So there I was—roaming inside my own body like a boat with no anchor—with no name, no shape, and no control. I was scared to death and desperate to gain control over my body.

I Gained Control of My Body, One More Time

And then it occurred to me:

‘If “contracting” could separate me from my body, “expanding” should make me one with my body again, right’? I thought.

So, I tried expanding—into my legs, into my hands, into my head, and within 5–10 seconds, I was again “in” my body.

Finally, I could control my body again. I was drenched in sweat, my breathing out of control.

Phew!

I was shit-scared but elated at the same time: I saw myself separate from the body—something most people only hear or read in scriptures. At most, they “believe” it, but never get to experience it.

Guess what?

I just did.

That day I realised the meaning of the shlok from ShrimadBhagwad Geeta, where Lord Krishna says, “नैनं छिन्दन्ति शस्त्राणि नैनं दहति पावकः । न चैनं क्लेदयन्त्यापो न शोषयति मारुतः ॥.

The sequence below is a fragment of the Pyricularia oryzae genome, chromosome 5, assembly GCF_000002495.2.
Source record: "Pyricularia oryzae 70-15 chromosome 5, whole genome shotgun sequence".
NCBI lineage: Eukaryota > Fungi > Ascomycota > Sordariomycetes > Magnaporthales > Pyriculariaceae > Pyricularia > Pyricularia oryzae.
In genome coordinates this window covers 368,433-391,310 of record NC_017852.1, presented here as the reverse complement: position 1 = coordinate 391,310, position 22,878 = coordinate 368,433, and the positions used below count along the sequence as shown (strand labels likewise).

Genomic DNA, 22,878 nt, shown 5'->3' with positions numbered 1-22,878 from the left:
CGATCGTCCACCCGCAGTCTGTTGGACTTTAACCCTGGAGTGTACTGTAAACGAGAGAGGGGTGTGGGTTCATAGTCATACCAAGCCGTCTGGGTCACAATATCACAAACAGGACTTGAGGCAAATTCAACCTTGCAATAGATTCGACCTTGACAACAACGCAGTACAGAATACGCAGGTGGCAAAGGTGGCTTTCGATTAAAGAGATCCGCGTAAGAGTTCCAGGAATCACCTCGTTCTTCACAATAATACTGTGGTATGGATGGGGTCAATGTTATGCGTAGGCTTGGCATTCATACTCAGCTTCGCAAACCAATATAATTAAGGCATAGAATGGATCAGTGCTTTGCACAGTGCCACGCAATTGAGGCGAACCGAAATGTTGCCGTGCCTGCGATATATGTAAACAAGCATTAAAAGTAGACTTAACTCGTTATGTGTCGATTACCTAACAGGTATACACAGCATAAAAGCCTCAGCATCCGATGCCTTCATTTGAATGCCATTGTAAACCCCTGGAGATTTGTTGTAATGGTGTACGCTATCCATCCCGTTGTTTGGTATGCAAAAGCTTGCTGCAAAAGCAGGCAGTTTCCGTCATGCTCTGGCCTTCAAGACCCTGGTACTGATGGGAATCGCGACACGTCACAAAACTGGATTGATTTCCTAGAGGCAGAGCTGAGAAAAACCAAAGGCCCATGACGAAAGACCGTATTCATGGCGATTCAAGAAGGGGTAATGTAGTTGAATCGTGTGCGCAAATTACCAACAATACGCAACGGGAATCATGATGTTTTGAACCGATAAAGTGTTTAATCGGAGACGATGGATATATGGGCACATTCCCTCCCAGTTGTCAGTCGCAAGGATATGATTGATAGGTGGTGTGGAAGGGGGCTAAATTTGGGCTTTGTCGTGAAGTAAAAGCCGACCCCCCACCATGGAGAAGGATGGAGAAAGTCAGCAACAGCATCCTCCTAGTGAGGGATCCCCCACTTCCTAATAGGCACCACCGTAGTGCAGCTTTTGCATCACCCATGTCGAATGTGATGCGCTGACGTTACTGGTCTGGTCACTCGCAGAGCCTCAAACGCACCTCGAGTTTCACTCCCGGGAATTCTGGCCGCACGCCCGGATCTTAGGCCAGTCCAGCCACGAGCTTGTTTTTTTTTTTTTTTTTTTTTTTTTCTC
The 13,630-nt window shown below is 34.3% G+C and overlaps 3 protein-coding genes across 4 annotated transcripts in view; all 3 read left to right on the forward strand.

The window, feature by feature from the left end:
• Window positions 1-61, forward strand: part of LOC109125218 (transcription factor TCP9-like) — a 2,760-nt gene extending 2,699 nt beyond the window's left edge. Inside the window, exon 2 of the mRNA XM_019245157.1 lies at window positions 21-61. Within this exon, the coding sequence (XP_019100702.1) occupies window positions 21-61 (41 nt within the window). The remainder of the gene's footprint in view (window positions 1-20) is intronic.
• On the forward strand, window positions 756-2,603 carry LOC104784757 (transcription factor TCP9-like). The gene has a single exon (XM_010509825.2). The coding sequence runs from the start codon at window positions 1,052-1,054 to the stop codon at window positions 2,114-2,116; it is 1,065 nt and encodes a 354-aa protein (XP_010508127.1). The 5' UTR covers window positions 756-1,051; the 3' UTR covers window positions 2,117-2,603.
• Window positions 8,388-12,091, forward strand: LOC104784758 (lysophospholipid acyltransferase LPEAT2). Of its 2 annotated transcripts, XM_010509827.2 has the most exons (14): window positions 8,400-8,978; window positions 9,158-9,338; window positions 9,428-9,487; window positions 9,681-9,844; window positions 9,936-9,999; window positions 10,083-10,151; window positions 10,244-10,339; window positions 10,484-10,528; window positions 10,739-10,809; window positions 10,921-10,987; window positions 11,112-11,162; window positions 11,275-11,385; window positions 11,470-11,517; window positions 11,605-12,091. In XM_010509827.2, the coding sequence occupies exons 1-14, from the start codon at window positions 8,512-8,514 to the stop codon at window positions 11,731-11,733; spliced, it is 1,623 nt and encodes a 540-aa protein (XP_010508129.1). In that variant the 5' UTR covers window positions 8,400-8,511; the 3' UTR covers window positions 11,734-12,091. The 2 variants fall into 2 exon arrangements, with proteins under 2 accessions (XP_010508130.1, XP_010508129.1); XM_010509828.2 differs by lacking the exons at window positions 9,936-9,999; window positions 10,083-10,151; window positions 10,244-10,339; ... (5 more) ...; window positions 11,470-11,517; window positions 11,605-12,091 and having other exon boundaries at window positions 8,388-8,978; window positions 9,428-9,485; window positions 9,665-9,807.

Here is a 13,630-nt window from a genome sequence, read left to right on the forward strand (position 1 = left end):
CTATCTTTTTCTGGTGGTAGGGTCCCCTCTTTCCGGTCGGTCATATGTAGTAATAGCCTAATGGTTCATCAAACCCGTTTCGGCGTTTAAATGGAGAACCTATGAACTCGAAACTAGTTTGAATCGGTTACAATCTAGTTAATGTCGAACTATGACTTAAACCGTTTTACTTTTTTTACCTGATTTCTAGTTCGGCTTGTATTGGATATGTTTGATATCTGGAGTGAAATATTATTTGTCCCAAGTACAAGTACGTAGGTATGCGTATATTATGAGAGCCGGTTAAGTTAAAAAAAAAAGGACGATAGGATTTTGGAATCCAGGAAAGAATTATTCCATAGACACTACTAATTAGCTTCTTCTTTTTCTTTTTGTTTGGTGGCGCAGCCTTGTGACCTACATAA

‘The soul can never be cut to pieces by any weapon, nor burned by fire, nor moistened by water, nor withered by the wind.’

But I regret one thing:

Osho explains even further, ‘Once you’ve reached the point where you can see yourself separate from your body from within, that’s the point you have to intend to come out of your physical body, and you’ll be out—still connected to it through a silver-cord. And when you want to go inside, intend, and you’ll be again inside the body.’

I’ll be honest with you. The possibility of seeing my body from the outside? It didn’t even occur to me at the time of the experiment because I was fucking scared to death.